Katie Elizaa is a powerhouse. From organising an all-female event for Internation Womens Day, to producing her latest single The Woman, Katie shows no signs of slowing down.
We recently sat down with Katie to chat about women in the industry, her latest single ‘The Woman’, and why female empowerment is important.
Thanks for sitting down with us today Katie. To start, tell us about your new single ‘The Woman’, coming out later this year.
The woman is a song I wrote after having a panic attack from being outside. I used to live in a rough area and on a couple of occasions I was approached or followed. One day I panicked, ran home, sat at my keyboard, and created The Woman.
It’s about feeling vulnerable, and is meant to empower you to know that no one is in charge of you, and no one has the right to control you. We are hoping to release it in the next 4 months, which is very exciting.
Wow, that’s intense. Tell us about your event at YES on Women’s Day.
It’s on International Women’s Day, and there will be 5 female fronted bands playing. It’s going to be a massive celebration of what women have achieved in history until now.
The lineup is very diverse, and we have acts from Dorothy Ella, Kike, Fallu, myself, and The Elephant Trees. It’s going to be amazing.
That sounds so cool. In your opinion, why do you think it’s important to focus on empowering women, especially in the music industry?
As I am a rock artist I feel like not enough females in the rock industry get enough recognition or credit. I also think there needs to be more equal opportunities when it comes to festivals as I find a lot of festival line-ups don’t have enough female artists. There is so much out there that never gets heard.
When you first got into the music industry did you always set out with the intention of focusing on empowering and uplifting women?
That came later. I was very afraid to take those first steps and put my music out there, and I’m so grateful I met my now-manager Natasha, because she gave me the confidence and strength to be myself and learn to empower myself.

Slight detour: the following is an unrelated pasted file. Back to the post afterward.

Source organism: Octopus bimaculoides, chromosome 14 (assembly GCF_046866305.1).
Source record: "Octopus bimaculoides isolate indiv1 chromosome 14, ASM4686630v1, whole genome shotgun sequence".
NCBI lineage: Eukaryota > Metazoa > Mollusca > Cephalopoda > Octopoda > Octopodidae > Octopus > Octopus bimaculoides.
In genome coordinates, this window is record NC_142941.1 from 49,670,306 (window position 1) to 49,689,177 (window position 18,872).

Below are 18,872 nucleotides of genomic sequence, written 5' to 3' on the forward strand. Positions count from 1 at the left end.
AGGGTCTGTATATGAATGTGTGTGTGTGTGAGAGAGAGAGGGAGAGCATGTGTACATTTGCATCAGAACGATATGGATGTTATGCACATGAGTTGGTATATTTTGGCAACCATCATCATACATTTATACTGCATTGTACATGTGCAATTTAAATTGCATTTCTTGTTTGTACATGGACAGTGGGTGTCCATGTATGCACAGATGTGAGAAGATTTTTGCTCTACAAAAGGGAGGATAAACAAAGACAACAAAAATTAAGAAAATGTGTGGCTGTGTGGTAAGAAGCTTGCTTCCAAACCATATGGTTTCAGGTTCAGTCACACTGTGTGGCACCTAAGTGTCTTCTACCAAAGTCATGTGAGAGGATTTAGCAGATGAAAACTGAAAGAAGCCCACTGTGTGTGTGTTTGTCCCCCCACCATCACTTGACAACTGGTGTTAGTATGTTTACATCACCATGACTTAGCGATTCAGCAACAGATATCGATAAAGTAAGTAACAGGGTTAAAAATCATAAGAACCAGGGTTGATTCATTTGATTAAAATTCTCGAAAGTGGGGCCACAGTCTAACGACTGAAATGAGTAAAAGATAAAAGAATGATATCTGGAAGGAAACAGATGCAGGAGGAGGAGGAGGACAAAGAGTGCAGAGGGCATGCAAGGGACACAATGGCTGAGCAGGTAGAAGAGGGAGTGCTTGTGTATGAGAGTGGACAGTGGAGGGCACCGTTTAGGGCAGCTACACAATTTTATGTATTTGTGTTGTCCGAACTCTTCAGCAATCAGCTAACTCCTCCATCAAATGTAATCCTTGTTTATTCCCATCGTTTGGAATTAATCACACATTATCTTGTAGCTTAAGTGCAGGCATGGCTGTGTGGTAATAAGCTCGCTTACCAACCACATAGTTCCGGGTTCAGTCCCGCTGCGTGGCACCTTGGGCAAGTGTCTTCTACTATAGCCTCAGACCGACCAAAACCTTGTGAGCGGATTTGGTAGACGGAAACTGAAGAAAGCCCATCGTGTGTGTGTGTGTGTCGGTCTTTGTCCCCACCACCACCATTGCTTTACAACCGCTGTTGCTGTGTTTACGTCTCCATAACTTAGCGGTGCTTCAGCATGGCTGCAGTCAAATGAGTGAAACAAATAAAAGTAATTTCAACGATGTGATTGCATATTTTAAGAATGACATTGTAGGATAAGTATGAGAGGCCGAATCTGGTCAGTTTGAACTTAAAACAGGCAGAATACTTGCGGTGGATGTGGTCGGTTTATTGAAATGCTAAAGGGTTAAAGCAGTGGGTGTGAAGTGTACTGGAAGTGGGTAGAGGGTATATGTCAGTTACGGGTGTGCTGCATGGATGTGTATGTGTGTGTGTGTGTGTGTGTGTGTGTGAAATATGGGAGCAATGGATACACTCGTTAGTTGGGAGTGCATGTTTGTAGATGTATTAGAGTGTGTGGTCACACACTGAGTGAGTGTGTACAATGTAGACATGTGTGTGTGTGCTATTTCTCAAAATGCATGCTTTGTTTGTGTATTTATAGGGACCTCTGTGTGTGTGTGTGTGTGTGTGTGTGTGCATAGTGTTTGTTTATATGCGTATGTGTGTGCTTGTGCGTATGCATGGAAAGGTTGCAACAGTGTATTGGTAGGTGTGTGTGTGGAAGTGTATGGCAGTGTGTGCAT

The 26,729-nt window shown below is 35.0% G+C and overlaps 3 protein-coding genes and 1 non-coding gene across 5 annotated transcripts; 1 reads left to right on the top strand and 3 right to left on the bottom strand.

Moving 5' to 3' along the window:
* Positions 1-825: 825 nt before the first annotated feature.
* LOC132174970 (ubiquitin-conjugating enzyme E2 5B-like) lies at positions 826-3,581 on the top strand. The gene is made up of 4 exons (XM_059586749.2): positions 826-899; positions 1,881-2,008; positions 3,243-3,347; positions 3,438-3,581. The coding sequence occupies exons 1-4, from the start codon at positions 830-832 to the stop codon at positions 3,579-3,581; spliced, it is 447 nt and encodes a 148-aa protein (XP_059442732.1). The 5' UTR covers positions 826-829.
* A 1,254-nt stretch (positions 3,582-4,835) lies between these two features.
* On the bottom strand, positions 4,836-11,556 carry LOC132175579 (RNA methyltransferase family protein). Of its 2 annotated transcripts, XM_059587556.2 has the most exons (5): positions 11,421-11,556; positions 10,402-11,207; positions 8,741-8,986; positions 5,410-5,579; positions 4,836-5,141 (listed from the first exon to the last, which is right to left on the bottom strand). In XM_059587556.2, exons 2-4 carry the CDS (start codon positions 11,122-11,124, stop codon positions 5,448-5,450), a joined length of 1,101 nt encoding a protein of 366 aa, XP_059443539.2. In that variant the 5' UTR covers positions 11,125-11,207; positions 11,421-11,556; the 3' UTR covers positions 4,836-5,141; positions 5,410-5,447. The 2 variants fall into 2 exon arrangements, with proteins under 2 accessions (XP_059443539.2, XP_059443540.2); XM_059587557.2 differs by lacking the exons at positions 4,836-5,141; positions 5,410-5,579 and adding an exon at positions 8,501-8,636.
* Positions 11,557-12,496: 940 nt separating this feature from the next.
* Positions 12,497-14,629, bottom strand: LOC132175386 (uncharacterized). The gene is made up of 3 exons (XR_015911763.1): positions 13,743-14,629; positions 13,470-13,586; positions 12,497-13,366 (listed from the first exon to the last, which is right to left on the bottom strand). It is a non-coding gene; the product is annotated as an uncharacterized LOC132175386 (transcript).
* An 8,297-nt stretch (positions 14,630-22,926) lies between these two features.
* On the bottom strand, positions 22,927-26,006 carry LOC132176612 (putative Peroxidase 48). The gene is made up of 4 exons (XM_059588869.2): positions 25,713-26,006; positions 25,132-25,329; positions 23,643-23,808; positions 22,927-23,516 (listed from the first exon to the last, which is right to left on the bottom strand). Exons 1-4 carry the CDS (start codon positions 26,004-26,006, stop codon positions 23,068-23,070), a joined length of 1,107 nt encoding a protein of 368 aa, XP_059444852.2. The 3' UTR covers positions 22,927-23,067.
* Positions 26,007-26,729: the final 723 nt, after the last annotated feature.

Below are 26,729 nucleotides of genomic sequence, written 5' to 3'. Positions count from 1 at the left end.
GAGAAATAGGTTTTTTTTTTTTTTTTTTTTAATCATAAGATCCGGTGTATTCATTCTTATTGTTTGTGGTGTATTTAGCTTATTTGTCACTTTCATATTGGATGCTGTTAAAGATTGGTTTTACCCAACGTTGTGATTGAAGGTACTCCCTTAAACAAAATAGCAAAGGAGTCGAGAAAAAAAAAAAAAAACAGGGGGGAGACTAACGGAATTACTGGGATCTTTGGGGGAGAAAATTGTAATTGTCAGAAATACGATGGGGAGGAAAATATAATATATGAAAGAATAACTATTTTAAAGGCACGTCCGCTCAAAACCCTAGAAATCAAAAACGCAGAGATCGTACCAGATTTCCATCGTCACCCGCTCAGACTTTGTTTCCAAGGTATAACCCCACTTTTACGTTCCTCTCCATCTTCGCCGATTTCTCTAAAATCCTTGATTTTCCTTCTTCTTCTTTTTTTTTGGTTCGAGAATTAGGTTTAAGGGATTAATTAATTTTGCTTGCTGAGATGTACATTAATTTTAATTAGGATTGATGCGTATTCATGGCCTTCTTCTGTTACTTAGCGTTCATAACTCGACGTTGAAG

So now I like to think I’m able to uplift and empower other women, and I hope this event on March 8 helps them feel like they’re part of something, and help them realise they aren’t alone.
Do you have a mantra that you follow as an artist?
“May I be kind to myself’’. It’s a nice and simple one to remember but very meaningful. Being kind to myself is something I am slowly learning every day, and as an artist the music helps, the band helps, and the audiences help. Be kind to yourself, but also be kind to others, because that helps them be kind to themselves.
What advice do you have for other female artists that are starting out in the industry?
Don’t be afraid to take the first steps or the next steps after that. The feeling of success can actually be quite scary, but once you put yourself out there you feel powerful and in control of something that is yours.
Also, if you get offered help, take it. As a female you want to do it alone to prove a point, but having help is such a relief. There is a lot of pressure in the music industry and sometimes you feel like what you are doing doesn’t seem enough, but just be you.
That’s so true. Do you have any recommendations of people our readers can check out if they want to learn more about feminism?
Girl Gang Manchester is a page I found recently and they hold a lot of events and give girls opportunities to meet others, which is great. They also have a great blog on their website with fantastic reads, so I’d recommend checking them out as well.
Before we go, tell us, who are you listening to right now?
Right now I can’t stop listening to IORA’s new EP, she is Manchester based and a friend I met in uni. The EP is just amazing, and I have listened to it about 20 times.